Herman Melville

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Moby-Dick: Chapter 56 Summary & Analysis

Ishmael adds, however, that he has, on occasion, seen some accurate sketches, paintings, and engravings of whales, and that these happen to be done by French artists most frequently, especially by a man named Garnery. Ishmael concludes that Garnery was either a whaleman himself, or was “tutored” by a sailor at some point. Garnery’s paintings are particularly good at depicting the sperm and right whales as they are being hunted by whale boats on the high seas.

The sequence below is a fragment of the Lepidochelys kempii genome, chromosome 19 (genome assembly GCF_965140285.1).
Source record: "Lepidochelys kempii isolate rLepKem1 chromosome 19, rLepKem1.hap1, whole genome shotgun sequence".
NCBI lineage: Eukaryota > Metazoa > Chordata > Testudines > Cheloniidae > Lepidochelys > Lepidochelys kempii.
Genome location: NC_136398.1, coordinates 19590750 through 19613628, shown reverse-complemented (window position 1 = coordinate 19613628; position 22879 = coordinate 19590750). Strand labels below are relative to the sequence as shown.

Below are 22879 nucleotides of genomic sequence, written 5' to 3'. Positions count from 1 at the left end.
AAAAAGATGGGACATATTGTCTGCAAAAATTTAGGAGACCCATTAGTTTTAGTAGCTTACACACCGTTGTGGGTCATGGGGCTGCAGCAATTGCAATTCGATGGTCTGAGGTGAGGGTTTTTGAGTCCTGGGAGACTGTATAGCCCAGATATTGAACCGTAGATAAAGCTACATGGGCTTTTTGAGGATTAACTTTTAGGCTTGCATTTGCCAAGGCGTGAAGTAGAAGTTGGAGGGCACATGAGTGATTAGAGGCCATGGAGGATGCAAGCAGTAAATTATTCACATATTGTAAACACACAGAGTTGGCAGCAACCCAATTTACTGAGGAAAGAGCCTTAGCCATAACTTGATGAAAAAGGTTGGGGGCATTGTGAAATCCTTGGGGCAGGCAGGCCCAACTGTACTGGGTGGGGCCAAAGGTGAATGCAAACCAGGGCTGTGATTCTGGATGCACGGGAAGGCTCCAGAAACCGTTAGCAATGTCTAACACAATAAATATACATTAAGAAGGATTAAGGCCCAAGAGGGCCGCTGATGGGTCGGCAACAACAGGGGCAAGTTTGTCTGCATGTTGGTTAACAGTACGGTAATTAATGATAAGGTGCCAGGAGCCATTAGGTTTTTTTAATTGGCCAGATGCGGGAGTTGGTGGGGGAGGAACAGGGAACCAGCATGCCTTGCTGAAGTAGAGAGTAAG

Melville clearly spent a great deal of time researching depictions of whales from across various cultures, and in different time periods. Ishmael has discussed whale science and books about whales, here in his testimony that the best pictures of whales are made by those tutors by actual whalemen he begins to tout the value of the knowledge gained by experience.
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